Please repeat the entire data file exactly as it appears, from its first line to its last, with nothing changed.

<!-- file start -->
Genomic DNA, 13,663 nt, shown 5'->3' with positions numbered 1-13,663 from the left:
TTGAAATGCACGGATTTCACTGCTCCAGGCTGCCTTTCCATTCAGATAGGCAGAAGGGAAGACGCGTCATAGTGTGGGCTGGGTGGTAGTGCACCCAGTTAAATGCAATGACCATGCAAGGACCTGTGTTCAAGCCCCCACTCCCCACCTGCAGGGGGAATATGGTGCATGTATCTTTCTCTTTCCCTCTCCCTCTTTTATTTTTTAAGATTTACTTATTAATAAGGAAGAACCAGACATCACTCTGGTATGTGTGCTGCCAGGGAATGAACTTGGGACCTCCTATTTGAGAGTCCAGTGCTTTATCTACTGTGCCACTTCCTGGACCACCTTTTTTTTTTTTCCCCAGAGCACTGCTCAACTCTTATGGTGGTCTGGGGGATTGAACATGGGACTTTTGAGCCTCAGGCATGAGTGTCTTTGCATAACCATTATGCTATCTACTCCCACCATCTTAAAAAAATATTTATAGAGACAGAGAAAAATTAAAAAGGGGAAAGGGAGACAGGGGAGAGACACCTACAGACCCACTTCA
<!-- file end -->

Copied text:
Genomic DNA, 13,663 nt, shown 5'->3' with positions numbered 1-13,663 from the left:
TTGAAATGCACGGATTTCACTGCTCCAGGCTGCCTTTCCATTCAGATAGGCAGAAGGGAAGACGCGTCATAGTGTGGGCTGGGTGGTAGTGCACCCAGTTAAATGCAATGACCATGCAAGGACCTGTGTTCAAGCCCCCACTCCCCACCTGCAGGGGGAATATGGTGCATGTATCTTTCTCTTTCCCTCTCCCTCTTTTATTTTTTAAGATTTACTTATTAATAAGGAAGAACCAGACATCACTCTGGTATGTGTGCTGCCAGGGAATGAACTTGGGACCTCCTATTTGAGAGTCCAGTGCTTTATCTACTGTGCCACTTCCTGGACCACCTTTTTTTTTTTTCCCCAGAGCACTGCTCAACTCTTATGGTGGTCTGGGGGATTGAACATGGGACTTTTGAGCCTCAGGCATGAGTGTCTTTGCATAACCATTATGCTATCTACTCCCACCATCTTAAAAAAATATTTATAGAGACAGAGAAAAATTAAAAAGGGGAAAGGGAGACAGGGGAGAGACACCTACAGACCCACTTCA